Sunday (6/28) through Wednesday (7/1) we got rained out again and found it suitable to make some signs at the office for a couple hours and then return home to work on portfolio stuff. We had to cut and laminate about 300 picnic table signs that we had previously re-worded. We also added the max fine amount of $5,000 to encourage people to properly store their food.
Thursday (7/2) was the start of our holiday patrol. We started a little later (0930 hrs) and stayed out until 1800 hrs so we could be around for eating hours and to be taunted with the good smelling food from the grills. We started at the Saco end at White Ledge campground where a bear has been seen on the White Ledge trail just behind the camp but not within the camp itself, which is a good sign that the bear is keeping to its natural behavior. We followed up on the AMC trail crew at Ennis field and they actually had a large bear hang and bear box in which they contained all their cooking equipment. They seem to have learned their lesson.
Friday (7/3) we made priority on the Kanc as all previous incidents of the season happened here. Hancock was our first stop followed by Big Rock, Passaconway, Jigger Johnson, Covered Bridge, and Blackberry Crossing. Big Rock was the only campground not full but everyone was moving in for the holiday weekend. There were many food storage violations so it was a lot for us to handle on our own and we couldn't have FPOs/LEOs handing out that many citations on the holiday so we did our best educating everyone. The problem sites were not only those unoccupied but the ones who had food tents, large groups of people, more than just a few coolers, and those with cultural differences; commonly having big feasts and celebrations. Blackberry Crossing mentioned that the Wednesday previous (6/24) there had been a bear incident where a campsite had just been cooking dinner in the evening (burgers, ribs) and the neighboring campsite mentioned to the hosts that he heard a large animal, most likely a bear, tapping on the grill and knocking it over because of the odors. We filed an incident report with as much information as we could gather and left it with our supervisor.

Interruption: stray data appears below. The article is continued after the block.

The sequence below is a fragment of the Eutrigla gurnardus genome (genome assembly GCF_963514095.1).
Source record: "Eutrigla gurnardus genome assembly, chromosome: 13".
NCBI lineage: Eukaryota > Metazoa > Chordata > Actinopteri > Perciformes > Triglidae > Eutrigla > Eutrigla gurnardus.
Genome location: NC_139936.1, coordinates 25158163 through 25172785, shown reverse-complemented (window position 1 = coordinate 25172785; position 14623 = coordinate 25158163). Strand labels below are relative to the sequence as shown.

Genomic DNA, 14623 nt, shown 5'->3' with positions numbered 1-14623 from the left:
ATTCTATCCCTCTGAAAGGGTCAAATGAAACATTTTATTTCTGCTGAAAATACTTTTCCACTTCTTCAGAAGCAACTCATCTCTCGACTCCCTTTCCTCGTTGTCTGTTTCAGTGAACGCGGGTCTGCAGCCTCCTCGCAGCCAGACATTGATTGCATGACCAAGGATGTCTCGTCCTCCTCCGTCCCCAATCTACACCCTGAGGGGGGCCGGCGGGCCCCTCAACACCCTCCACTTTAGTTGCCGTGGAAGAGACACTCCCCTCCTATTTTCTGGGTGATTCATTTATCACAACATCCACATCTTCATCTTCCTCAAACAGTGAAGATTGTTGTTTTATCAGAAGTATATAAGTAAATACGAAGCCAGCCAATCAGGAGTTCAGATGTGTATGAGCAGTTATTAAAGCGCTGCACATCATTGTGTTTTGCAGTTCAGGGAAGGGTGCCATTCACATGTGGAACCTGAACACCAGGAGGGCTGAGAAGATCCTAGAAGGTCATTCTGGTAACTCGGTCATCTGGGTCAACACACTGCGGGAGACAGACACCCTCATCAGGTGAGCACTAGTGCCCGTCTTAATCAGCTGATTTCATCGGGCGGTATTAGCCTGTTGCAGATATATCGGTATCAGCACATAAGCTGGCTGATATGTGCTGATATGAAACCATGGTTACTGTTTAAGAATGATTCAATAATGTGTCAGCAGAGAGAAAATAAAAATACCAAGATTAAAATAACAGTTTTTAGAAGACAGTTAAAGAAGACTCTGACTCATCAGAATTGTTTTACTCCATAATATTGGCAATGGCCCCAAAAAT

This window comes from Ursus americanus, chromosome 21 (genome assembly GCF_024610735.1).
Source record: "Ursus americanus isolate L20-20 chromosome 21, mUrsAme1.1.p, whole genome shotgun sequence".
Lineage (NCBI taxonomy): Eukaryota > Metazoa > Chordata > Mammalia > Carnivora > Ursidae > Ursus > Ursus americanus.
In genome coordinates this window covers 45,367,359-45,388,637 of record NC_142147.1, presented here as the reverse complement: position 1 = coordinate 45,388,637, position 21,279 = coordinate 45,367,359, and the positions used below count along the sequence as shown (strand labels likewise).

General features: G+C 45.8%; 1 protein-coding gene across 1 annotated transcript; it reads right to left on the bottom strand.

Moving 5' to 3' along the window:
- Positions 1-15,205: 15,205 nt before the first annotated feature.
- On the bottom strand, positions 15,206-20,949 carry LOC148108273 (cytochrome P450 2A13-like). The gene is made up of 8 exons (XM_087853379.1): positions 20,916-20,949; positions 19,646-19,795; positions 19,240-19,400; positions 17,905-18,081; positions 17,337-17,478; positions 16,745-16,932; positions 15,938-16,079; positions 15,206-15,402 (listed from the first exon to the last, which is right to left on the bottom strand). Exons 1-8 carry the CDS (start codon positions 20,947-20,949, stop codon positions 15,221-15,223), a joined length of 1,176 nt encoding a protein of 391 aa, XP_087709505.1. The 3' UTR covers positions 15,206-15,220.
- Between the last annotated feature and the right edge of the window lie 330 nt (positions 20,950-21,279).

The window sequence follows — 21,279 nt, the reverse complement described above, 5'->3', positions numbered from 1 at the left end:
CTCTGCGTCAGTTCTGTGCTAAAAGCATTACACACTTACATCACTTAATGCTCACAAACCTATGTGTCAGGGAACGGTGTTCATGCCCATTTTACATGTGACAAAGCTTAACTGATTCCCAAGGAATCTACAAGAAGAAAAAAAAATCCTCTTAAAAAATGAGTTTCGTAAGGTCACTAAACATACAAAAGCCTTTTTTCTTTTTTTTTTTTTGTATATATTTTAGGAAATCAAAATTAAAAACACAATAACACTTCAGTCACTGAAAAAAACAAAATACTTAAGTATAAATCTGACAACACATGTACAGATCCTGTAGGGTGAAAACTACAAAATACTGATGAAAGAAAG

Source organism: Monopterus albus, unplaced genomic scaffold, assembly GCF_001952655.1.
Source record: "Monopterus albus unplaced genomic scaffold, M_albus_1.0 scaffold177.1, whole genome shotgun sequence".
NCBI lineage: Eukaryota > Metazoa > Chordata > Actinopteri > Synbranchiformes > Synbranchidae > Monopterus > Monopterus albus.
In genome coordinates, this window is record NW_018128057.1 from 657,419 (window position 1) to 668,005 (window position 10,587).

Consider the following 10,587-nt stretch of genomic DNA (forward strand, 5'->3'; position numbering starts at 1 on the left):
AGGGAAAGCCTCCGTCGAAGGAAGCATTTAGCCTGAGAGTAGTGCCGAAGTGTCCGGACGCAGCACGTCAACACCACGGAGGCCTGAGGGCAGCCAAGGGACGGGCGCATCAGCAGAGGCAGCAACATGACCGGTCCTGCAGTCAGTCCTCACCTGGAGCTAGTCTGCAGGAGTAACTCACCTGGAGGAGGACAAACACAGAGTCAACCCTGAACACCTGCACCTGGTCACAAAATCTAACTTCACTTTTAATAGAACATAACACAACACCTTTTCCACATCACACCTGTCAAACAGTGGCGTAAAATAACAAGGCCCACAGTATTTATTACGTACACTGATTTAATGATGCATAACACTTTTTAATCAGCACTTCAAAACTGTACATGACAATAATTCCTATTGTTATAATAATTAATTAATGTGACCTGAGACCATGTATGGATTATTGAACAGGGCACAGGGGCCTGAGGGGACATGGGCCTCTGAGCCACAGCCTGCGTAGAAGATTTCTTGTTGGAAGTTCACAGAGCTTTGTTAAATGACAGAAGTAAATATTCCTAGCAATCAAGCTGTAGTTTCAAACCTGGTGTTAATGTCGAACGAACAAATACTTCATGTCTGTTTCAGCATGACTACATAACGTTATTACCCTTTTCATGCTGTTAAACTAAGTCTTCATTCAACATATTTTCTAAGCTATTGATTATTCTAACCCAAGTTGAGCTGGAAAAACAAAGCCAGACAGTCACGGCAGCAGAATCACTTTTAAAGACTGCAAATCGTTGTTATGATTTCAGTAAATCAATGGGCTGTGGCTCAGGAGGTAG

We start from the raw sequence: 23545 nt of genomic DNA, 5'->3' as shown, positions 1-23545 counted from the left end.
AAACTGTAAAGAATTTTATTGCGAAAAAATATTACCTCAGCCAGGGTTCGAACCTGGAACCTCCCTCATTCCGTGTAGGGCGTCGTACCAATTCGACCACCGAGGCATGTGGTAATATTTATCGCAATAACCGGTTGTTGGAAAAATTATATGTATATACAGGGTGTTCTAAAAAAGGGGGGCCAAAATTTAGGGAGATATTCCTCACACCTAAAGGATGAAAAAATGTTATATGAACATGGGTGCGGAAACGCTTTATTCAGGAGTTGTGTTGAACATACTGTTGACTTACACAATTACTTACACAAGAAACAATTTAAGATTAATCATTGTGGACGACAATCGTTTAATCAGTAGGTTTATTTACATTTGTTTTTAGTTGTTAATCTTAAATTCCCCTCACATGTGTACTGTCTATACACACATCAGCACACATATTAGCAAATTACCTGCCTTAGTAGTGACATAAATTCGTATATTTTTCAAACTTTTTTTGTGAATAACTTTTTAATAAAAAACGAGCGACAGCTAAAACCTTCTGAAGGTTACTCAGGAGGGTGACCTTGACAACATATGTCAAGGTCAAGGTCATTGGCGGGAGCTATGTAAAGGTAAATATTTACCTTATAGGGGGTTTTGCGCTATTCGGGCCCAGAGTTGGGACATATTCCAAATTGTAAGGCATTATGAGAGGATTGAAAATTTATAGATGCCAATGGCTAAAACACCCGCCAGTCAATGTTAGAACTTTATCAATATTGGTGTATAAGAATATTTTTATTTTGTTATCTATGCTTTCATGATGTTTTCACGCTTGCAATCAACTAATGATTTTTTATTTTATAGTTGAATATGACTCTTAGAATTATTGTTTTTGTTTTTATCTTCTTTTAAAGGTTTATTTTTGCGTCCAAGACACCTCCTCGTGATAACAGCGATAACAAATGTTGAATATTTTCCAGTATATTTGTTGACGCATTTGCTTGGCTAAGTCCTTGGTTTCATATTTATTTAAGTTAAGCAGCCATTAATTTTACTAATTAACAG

Saturday (7/4) we visited the Andro district in the morning to touch base with the campers that had filled in over night. Sugarloaf I and II were almost full and the host seem to have a good handle on food storage. There were some large gatherings occupying multiply sites and we made note of that to the law enforcement officer on the Andro. We stopped in to Andro HQ to see Justin and debrief. We followed up with Russell Pond and Hancock where we spent about 3 hrs at each trying to make everyone aware of bear country and food storage. That night we were out until 1900 hrs and it was totally necessary in order to make as much contact as possible on the busy holiday weekend.
Sunday (7/5) we made sure all along the Kanc that there were no reports of bear sightings from the night before. Then we started at the eastern side of the Kanc at Covered Bridge and Blackberry Crossing. No bears sighting or incidents were reported. There have been some racoons and a fox in Covered Bridge campground. We rated it as a successful holiday weekend. Usually the 4th of July is when most incidents occur because food storage is so poor, but we were grateful that people took the time to listen to our bear safety spiel and ask as many questions as they did.